Tuesday, August 30, 2016

Design Rituals to Reinforce Organizational Values & Culture

Mollie West and Kate McCoubrey Judson have published a wonderful blog post for the Huffington Post about how to strengthen organizational culture.   They focus on the importance of establishing rituals that bring the organization's mission, purpose, and values to life.   I've always believed in the value of such rituals.  At universities, such rituals include ceremonies such as convocation and commencement, as well as alumni reunions, honor society inductions, and new student orientations.   Of course, they also include many smaller rituals that are part of everyday life on campus.   For us, these rituals reinforce our institutional values and remind us of the meaning and purpose of our work - to transform the lives of the young people who come here to learn and grow.   West and Judson describe the importance of rituals in this excerpt from their article:  

Companies practice rituals of all kinds—celebration rituals, eating rituals, storytelling rituals. Why are they important? Rituals engage people around the things that matter most to an organization, instilling a sense of shared purpose and experience. They spark behaviors that make the work and the company more successful.

Rituals can be powerful drivers of culture, so they should be thoughtfully designed and nurtured. This starts with setting an intention. What is the organization’s unique purpose and set of values? What mindset and behaviors will help people deliver on those? A great ritual will reinforce that mindset and those behaviors in a way that feels authentic to the organization and its people. What works at one company, might feel totally foreign somewhere else.

It’s also important to think about what will make a ritual stick. Why will people want to participate? Can it start organically and catch on, or will people look to certain leaders to model it first? Designing a ritual that will sustain over time requires tuning in to the organization’s existing culture, beliefs, and behaviors. 

Monday, August 29, 2016

Interview with Phillip Barlag, Author of The Leadership Genius of Julius Caesar

1. Why did you choose to write this book

Early in the book, I discuss a story where Caesar was able to stop a mutiny of his army - which occurred while he was away from camp - by returning, standing before them, and uttering one single word. When I first heard this story, I was enthralled. How could any leader have so much gravitas, that they could bend the will of an organization in open and violent revolt with just one word? To me, that was a question that needed to be answered. 

2. Who do you think should read this book? What will be the most important takeaways for that audience?

It would be too easy, and too self-serving to say something silly like 'every leader everywhere,' should read this book. Rather, I think the best audience would be those leaders or managers who are tasked with driving a change management agenda of one kind or another, but find surprising organization inertia or active resistance impeding their progress. Caesar's career was defined by his ability to do what people had been trying - and failing - to do for hundreds of years. Most of his predecessors not only saw their efforts end without success, but found themselves murdered by the oligarchs who stood to lose should much-needed reforms take hold. Given how hard change can be in any modern organization, people that are a part of such efforts, or have a goal for doing things differently, should read the book.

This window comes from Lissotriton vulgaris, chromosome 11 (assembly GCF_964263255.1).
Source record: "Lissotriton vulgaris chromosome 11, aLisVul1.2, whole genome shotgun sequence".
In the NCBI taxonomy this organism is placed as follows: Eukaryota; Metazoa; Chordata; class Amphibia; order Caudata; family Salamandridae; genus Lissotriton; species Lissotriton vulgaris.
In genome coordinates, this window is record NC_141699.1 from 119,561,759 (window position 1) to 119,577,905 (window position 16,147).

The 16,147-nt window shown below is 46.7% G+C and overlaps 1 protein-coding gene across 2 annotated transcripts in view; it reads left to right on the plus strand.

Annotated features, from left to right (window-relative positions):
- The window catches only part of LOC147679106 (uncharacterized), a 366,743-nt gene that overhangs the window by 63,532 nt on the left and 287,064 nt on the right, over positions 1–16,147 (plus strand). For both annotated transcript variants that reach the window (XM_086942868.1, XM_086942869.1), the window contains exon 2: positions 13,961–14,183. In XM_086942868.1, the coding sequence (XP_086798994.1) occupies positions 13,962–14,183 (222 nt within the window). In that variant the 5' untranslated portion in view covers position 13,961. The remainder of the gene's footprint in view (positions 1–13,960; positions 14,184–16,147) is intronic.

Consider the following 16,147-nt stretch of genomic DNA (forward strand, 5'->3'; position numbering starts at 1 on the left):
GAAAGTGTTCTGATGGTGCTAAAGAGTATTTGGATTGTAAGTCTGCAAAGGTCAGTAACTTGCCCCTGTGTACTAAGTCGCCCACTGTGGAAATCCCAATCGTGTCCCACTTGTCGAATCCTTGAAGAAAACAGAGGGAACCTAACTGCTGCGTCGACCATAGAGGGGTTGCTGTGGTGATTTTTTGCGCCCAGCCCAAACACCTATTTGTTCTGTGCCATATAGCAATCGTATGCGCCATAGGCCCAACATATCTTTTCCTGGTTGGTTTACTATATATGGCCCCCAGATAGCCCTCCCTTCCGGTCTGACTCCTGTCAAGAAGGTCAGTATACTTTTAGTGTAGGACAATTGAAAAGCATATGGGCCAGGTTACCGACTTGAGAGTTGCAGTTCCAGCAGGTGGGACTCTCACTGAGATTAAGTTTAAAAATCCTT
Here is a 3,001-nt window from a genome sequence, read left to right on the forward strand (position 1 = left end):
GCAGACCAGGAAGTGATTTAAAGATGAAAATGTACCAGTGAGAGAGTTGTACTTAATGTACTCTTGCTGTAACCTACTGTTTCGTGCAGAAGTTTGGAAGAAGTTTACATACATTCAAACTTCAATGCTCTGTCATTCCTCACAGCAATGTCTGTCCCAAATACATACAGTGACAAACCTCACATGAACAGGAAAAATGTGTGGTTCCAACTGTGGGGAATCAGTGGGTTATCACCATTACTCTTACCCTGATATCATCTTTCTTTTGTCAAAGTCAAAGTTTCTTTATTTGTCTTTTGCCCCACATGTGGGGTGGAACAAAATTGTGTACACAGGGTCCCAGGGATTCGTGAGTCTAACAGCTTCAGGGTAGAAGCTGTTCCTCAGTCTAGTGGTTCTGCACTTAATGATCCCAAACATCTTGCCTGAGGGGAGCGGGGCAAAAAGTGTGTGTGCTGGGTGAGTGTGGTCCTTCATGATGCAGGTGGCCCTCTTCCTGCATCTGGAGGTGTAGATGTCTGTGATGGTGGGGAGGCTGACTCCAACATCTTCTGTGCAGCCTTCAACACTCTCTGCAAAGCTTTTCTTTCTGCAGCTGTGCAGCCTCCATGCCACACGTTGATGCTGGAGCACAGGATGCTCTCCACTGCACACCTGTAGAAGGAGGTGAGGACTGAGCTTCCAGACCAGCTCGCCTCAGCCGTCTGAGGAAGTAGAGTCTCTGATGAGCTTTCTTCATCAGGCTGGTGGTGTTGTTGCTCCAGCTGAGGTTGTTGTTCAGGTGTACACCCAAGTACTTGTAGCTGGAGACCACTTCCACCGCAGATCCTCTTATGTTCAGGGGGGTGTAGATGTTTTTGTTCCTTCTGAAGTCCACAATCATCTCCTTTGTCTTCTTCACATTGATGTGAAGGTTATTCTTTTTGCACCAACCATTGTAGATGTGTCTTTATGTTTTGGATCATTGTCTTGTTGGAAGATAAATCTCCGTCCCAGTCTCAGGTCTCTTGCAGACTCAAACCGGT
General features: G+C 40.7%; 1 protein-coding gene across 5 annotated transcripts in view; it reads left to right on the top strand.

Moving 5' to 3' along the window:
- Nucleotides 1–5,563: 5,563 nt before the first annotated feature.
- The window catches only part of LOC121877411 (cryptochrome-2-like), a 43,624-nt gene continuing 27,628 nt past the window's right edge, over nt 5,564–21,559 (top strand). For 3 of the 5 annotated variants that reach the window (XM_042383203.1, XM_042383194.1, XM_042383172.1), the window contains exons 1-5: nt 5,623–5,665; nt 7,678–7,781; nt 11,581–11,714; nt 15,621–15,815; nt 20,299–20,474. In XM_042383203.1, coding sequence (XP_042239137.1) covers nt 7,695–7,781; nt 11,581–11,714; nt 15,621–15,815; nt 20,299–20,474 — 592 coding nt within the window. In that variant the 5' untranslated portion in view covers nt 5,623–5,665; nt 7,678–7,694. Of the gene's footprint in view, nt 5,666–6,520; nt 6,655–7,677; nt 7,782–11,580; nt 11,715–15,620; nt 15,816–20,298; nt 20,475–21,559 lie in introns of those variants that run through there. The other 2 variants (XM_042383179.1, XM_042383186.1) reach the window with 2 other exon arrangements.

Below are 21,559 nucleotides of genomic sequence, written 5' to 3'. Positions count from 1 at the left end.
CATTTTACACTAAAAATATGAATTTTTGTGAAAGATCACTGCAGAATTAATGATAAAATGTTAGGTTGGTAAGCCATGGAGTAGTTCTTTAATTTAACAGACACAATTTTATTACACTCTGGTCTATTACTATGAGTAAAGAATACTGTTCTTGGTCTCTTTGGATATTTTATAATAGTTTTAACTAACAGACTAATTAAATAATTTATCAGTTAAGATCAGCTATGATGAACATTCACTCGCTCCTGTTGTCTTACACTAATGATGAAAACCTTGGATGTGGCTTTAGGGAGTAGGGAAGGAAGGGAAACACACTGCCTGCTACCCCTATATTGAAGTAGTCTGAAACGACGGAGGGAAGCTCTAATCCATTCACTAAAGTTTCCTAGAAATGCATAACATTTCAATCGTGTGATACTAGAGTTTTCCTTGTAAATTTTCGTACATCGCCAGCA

3. What is one surprising lesson from Caesar that you discuss in the book?

In the conventional narrative of Caesar, he is described as a tyrant, a dictator. Certainly he was capable of blind pursuit of his ambitions, but adjusted for his time, he was remarkably enlightened. For me, the most surprising aspect of his leadership that reveals itself with a deeper exploration, is that forgiveness was an absolute cornerstone of how he led. As a result, he was able to turn enemies into supporters, and neutralize many people that would otherwise have fought him to the death. Caesar's life and career make a fascinating and compelling business case for the power of forgiveness; he would not have been able to achieve all that he did without going against the conventions of his day and welcoming enemies back with honors and open arms. 

4. How did you go about researching for the book?

This book is a result of following an interest until it becomes an area of general expertise. I'm not a historian; I just like history. After reading 30 or so books about Rome and about Caesar, patterns began to emerge that I felt needed to be put together into a guide for a modern leader. I was in the very happy place of doing research by reading books and articles that I found intrinsically interesting. When these efforts needed to be augmented, I sought the opinion of some professional historians, academics, and editors who helped me filter out the overwhelming body of literature to arrive at the most important and respected work available. Roman history is fascinating. We know so much about Rome and the people that lived there. But there is just enough gap in the historical record, and there are just enough different ways to interpret what we know, that there is endless debate and discussion about what Rome was as a social and political entity, and what it meant. There was plenty of information to choose from!

5. What modern leaders remind you of Caesar and why?

Caesar was singularly unique. There hadn't been anyone quite like him before he arrived, and there hasn't been anyone since. But if you break him down into some of the unique aspects that added up to make him who he was, then there are a few people that come to mind.

To me, the closest we could come would probably be Steve Jobs. He, Caesar, saw a way of doing things that was badly outdated, and took on the incredibly difficult task of changing the whole system. Caesar also was single-minded in accomplishing goals ahead of competitors, and created such an overwhelming sense of urgency in the organizations he led. To me, these things have echoes of Steve Jobs. They were both innovators beyond compare, very clear about defining the line of battle, and rising to every challenge. Jobs was more volatile and less emotionally generous, but in terms of the scope of their goals and ambitions, I think it's a fairly apt comparison.